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With the declaration of War against Italy and Germany, and the increasing amounting reinforcements of the Fourth Fleet, Recife gained special military status.  Once the quiet provincial town of pre war years was turned into a fortress with intense traffic of Brazilian Army personnel, VP Squadron Airplanes of Fleet Air Wing 16, hundreds of US Army airplanes landing in a constant flow at Ibura Field, just for fuel replenishing and crew resting, they  remained only few hours before making the long hop to African coast.

This large area, subsidiary of Recife harbor included barracks, ordnance depots, instructional and training centers for the numerous garrisons which served under Fourth Fleet. In the other hand measures were taken to place the huge complex of the Major State of Fourth fleet Headquarters and its annexes in appropriate and comfortable facilities, so that the assigned staff could do their job in satisfactory conditions. A large building in downtown, a mere one mile distant from the harbor was then chosen for that function. The galleries initially built to commercial purposes, were modified, having the walls removed and in the larger space the officers were provided tables and telephone desks, teletypes operators , interphones, archives and records and a large board  with South Atlantic Map  where ships positions and progression of the convoys were continuously tracked  as well as all merchants sailing independently.

During war years, in that Map room, Allied and enemy vessels were monitored and tracked. Routes named “Pig or Lard” and other progressions designated to cover Brazil - Trinidad convoys, were identified with all sort of color labels. Task groups of Task Force 23 of the Fourth Fleet and Task Force 27, were indicated by symbolic numbering system. They also featured air cover and patrol sweeps as well as any suspected approaching submarine. One Nazi flag indicated a sunken Uboat. These specialized duties were undertaken by almost one hundred skilled people.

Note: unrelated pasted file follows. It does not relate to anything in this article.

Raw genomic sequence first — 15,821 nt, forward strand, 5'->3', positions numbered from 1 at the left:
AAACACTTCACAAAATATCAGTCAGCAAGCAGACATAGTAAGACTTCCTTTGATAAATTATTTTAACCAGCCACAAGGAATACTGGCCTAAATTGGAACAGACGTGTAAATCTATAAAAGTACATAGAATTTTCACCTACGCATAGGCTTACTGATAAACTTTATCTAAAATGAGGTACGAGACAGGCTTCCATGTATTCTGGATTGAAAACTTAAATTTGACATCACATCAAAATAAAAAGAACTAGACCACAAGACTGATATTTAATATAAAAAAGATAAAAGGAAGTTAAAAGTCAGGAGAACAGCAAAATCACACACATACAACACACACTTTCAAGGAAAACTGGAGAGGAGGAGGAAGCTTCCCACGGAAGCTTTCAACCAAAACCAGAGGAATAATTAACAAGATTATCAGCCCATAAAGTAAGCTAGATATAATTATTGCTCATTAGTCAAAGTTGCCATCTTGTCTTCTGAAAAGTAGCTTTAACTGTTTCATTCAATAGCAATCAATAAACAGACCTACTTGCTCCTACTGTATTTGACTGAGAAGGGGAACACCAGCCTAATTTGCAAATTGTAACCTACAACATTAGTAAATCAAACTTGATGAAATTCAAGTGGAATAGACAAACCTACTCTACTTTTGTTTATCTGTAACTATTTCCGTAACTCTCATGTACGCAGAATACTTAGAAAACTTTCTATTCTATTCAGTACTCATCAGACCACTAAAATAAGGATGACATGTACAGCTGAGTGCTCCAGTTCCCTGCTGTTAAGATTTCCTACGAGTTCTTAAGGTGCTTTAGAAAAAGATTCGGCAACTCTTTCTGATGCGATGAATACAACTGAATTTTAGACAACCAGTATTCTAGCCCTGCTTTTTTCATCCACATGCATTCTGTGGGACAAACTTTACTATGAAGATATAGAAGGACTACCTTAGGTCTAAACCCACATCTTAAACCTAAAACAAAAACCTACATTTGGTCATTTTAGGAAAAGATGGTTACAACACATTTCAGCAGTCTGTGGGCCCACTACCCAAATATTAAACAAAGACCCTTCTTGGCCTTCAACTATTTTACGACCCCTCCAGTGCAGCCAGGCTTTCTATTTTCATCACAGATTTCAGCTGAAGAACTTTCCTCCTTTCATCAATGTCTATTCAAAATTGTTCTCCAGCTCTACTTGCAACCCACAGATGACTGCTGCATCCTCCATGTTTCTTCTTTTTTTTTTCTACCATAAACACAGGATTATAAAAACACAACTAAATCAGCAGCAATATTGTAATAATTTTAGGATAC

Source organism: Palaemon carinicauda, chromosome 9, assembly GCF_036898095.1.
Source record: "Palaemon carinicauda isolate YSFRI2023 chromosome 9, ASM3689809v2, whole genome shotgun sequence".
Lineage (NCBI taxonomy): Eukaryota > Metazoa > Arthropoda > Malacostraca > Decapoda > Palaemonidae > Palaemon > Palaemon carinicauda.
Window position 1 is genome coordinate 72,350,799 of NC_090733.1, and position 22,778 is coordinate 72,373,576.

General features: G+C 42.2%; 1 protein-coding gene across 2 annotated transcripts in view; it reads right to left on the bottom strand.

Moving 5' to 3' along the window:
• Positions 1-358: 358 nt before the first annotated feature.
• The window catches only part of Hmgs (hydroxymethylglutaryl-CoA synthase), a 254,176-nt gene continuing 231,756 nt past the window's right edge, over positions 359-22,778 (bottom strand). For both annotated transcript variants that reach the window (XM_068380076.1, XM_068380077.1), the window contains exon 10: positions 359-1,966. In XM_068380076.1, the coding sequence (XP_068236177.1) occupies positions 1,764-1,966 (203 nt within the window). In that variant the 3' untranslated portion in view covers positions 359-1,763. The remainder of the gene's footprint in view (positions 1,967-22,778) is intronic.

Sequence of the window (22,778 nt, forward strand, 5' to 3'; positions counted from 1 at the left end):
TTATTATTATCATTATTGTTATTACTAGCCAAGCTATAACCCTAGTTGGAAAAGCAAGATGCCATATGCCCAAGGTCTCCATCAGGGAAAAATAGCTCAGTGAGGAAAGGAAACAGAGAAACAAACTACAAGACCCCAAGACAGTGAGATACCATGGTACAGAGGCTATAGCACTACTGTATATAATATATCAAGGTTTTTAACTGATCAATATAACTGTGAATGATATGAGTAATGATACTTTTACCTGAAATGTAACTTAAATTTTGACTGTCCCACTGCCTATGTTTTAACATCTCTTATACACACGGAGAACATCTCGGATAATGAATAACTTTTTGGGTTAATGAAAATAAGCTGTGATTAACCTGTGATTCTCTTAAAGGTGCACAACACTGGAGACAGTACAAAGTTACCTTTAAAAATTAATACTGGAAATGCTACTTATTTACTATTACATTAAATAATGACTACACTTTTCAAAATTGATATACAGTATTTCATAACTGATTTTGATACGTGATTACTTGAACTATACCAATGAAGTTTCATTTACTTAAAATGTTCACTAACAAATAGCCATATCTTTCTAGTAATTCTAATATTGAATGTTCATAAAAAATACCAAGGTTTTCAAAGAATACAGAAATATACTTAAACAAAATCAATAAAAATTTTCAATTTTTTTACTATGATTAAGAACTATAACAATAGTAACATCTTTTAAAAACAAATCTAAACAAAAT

Above the Map Room at the Fourth Fleet Headquarters where all merchants sailing independently or in convoys had their progression tracked.

Above, an artistic rendition of Recife harbor which headquartered the US Fourth Fleet with 143 ships in its peak. 

Above, the large South Atlantic map at the Fourth Fleet Headquarters Recife.

Control of the navigation plotters was a very specialized task and should be executed with great accuracy by skilled personnel. The South Atlantic Command, set up at Camp Ingram a complete and efficient plotting control of all merchants in their assigned areas, and for this job one Royal Navy officer was designated. He was RNR Frederick F. Feint. Strict collaboration with FNN (Northeast Naval Force), led Fourth Fleet to adopt a rigorous exercise and training program aiming both fleets.

These drills were not intended to cope with the submarine menace only. Combat tactics employed tug boats which towed the targets where scored hits were evaluated. Also four Brazilian submarines often took active role in the exercises. They contributed to maintain the high degree of preparedness of both Navies.